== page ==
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Title: The neural marketplace
Author: Lewis, Sarah Noami
ISNI:       0000 0004 6059 2845
Awarding Body: Imperial College London
Current Institution: Imperial College London
Date of Award: 2016
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The 'retroaxonal hypothesis' (Harris, 2008) posits a role for slow retrograde signalling in learning. It is based on the intuition that cells with strong output synapses tend to be those that encode useful information; and that cells which encode useful information should not modify their input synapses too readily. The hypothesis has two parts: rst, that the stronger a cell's output synapses, the less likely it is to change its input synapses; and second, that a cell is more likely to revert changes to its input synapses when the changes are followed by weakening of its output synapses. It is motivated in part by analogy between a neural network and a market economy, viewing neurons as 'entrepreneurs' who 'sell' spike trains to each other. In this view, the slow retrograde signals which tell a neuron that it has strong output synapses are 'money' and imply that what it produces is useful. This thesis constructs a mathematical model of learning, which validates the intuition of the retroaxonal hypothesis. In this model, we show that neurons can estimate their usefulness, or 'worth', from the magnitude of their output weights. We also show that by making each cell's input synapses more or less plastic according to its worth, the performance of a network can be improved.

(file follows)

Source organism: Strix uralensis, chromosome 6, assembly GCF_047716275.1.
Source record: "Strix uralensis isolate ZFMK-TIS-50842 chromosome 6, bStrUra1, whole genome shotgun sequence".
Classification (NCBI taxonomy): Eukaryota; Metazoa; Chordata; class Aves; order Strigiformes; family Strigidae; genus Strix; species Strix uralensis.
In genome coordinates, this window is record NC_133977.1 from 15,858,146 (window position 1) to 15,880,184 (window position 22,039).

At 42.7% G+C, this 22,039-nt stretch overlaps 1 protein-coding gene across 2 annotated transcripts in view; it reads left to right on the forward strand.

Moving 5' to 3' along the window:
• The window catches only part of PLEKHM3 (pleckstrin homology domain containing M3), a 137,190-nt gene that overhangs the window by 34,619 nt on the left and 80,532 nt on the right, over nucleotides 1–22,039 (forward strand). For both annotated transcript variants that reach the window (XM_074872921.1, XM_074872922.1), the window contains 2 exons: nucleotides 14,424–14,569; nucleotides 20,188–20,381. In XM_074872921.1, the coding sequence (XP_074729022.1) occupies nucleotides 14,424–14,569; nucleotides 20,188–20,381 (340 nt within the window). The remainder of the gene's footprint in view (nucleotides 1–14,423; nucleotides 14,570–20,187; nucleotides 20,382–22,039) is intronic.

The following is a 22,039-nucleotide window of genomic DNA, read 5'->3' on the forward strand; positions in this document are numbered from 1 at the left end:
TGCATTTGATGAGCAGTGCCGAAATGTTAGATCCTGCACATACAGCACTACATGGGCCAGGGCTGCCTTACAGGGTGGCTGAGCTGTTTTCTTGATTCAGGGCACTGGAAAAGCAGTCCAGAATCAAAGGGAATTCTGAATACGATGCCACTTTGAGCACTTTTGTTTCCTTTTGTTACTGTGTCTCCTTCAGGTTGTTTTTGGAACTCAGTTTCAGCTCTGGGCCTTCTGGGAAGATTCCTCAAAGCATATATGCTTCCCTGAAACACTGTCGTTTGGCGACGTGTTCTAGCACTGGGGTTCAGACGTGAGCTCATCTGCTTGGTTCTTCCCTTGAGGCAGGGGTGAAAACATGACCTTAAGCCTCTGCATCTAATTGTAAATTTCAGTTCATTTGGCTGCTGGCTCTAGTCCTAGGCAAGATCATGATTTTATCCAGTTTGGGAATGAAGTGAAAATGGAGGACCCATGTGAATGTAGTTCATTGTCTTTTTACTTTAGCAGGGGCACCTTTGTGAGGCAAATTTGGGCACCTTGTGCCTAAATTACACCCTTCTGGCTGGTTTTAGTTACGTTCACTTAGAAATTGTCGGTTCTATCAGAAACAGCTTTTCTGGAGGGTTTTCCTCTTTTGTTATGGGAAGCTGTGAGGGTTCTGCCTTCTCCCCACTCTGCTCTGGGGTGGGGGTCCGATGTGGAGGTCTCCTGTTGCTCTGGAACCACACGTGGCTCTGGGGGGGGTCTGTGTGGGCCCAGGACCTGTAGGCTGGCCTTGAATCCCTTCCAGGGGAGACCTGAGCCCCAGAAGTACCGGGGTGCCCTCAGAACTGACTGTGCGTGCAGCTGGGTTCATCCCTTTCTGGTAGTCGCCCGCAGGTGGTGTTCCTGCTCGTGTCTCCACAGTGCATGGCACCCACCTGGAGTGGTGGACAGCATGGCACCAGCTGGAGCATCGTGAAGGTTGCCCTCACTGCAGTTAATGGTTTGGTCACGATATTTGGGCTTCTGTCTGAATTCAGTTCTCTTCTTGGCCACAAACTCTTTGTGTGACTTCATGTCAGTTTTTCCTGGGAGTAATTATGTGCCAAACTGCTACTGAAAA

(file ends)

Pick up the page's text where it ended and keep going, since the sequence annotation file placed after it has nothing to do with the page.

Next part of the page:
Supervisor: Harris, Kenneth ; Clopath, Claudia Sponsor: Not available
Qualification Name: Thesis (Ph.D.) Qualification Level: Doctoral